Mark Argent
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Politics:: articles since 2015 General Election
A moent of acceptance

19 June 2015, first published in Liberal Democrat Voice

In the election campaign I was touched, but not surprised, to see Sal Brinton post a link on facebook to an interview with Adrian Hyyrylainen-Trett where he spoke of his experiences growing up gay, and self-identifying as an HIV+ parliamentary candidate. My suspicion was that many would encourage someone in Adrian’s position to “be discreet”: but seeing him being so open and the party President support him so clearly made me proud to be a liberal democrat.

From a gay perspective, it’s been encouraging in the present leadership election to see doubts over Tim’s support for LGBT people raised as a cause for concern, and to see him act quickly to counter them.

Recently I had a very positive surprise when I read an article picking up on Norman Lamb’s piece in Pink News where he moved the whole debate on a stage by saying:

until every young person is proud of who they are, who they find attractive and who they love, our fight will continue.

The shift feels significant: from accepting a minority (which keeps them as a minority whose acceptance is to be fought for) and something genuine. It calls to mind the slogan of the LGBT-majority Free Community Church in Singapore: “welcome home”

As a reminder of the other side, a friend posted a “joke” on Facebook about four men talking of their sons: the first three were very proud of their straight sons’ successes in business, but the fourth sadly admitted that his son was gay and worked in a bar. My friend’s point was that this reflected the experience of many LGBT people who find themselves under-achieving and being under-valued for a host of reasons.

That feeling of being unacceptable is so deep-seated as to be almost invisible. What moved me about that interview with Norman was that it’s the opposite: a message of acceptance that is just as deep-seated. There is something profoundly transforming in being valued for the whole of who one is.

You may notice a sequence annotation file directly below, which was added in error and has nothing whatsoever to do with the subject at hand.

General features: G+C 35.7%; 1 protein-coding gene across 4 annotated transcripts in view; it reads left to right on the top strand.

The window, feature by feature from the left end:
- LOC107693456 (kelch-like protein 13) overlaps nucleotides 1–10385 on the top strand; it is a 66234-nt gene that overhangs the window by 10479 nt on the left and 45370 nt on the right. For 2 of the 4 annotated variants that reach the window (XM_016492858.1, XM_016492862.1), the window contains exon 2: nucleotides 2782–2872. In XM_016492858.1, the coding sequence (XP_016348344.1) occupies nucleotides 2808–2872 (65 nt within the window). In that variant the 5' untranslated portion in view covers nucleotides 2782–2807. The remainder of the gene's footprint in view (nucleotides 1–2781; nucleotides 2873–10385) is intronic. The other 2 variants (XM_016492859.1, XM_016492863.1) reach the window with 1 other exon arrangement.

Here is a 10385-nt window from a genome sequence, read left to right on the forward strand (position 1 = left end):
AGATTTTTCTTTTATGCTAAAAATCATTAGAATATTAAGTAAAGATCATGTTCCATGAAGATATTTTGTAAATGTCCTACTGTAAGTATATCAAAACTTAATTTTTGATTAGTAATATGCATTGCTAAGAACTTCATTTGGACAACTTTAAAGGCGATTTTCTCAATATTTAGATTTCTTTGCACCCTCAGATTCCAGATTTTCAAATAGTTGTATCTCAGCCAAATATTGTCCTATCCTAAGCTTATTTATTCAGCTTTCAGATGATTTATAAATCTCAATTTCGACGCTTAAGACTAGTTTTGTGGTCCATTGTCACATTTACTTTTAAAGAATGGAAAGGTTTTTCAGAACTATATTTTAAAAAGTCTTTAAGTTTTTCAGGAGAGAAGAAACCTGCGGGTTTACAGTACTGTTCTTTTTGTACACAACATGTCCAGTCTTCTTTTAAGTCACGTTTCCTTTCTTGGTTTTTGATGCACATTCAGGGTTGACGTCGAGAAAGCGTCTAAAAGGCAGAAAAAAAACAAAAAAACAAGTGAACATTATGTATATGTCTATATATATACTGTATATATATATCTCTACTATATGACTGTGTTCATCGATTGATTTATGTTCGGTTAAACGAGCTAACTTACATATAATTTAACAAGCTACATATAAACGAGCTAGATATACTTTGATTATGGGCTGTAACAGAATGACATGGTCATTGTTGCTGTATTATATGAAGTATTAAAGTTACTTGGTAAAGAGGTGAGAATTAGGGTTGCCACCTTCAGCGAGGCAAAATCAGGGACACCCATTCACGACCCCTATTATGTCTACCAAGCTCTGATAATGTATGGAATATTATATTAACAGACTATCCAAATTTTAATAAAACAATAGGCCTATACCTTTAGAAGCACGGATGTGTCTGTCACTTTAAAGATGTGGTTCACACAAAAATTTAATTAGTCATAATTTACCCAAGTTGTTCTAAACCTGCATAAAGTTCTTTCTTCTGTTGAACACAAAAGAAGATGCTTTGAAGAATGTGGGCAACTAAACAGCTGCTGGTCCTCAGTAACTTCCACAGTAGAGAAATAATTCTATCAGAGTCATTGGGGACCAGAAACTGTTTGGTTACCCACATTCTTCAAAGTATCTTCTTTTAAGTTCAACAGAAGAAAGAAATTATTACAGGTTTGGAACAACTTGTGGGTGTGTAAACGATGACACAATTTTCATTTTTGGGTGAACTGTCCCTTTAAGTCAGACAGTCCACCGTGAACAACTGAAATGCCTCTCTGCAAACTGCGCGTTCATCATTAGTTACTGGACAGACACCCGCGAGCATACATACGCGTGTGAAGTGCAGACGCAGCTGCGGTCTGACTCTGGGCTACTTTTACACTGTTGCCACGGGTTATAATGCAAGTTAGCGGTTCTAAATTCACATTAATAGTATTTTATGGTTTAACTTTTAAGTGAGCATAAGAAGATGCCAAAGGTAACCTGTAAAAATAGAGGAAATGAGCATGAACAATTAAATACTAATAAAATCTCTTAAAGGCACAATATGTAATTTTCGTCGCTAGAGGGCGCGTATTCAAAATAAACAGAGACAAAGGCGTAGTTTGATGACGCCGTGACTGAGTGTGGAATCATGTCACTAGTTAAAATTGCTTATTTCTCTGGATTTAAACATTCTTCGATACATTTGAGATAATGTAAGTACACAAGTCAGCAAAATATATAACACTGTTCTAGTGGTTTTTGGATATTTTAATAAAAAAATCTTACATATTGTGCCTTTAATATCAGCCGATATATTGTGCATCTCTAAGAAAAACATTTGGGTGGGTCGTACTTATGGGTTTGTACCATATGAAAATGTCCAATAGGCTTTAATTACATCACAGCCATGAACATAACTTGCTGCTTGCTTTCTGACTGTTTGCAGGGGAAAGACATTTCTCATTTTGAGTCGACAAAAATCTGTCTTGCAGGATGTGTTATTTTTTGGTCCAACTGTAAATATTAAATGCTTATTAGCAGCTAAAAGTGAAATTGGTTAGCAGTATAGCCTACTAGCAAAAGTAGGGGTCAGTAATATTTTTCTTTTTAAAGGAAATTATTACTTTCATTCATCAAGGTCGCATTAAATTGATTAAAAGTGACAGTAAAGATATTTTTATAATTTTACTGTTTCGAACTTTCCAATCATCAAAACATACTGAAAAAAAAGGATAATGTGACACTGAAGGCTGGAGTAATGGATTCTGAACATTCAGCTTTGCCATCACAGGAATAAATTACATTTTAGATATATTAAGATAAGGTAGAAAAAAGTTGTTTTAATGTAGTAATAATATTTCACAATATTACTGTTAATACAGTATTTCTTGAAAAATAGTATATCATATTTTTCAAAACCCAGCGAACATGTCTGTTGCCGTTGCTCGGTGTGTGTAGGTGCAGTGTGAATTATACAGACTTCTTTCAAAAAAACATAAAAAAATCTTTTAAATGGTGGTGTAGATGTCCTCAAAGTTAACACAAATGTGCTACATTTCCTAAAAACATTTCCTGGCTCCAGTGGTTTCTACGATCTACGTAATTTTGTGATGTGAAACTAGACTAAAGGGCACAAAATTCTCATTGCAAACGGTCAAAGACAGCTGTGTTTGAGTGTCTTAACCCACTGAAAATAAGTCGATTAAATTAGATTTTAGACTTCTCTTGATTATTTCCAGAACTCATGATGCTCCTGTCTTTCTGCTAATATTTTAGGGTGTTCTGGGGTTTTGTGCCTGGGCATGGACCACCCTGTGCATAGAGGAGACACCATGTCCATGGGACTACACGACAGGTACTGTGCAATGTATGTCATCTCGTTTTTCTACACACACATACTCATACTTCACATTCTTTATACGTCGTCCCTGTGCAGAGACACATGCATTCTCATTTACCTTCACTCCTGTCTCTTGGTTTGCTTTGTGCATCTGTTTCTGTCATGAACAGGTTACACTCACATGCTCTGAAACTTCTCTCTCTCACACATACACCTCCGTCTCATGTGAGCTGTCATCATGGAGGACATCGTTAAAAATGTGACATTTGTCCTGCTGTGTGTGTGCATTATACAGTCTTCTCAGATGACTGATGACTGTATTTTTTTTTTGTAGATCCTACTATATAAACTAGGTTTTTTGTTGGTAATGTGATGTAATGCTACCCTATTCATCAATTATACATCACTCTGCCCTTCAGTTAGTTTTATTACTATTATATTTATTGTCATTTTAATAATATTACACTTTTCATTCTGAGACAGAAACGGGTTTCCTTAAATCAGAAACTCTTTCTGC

I remember reading a book called Society against itself, which is critique of the dysfunctional end of political correctness and makes some sharp points about the failure to recognise difference. Under the pretence of acceptance it can end up being brutalising.

At the opposite end of the spectrum, the idea of no-one being “enslaved by conformity” from the preamble to the Liberal Democrat constitution keeps coming to mind. That is about not pushing everyone into the same mold, but refreshingly and vibrantly celebrating diversity.

Norman’s interview spoke powerfully to me. But this isn’t a gay-only approach: it’s there in his support for people with mental illness (another group society often treats as if they should not be different) and and gender balance. I am surprised at how much that message of liberty and acceptance speaks to me.

I don’t know how far it is appropriate to link this to one leadership candidate or the other. It may be more about looking at this part of our core values now, and see the embracing of diversity as something which enables us come together and support whoever emerges as leader.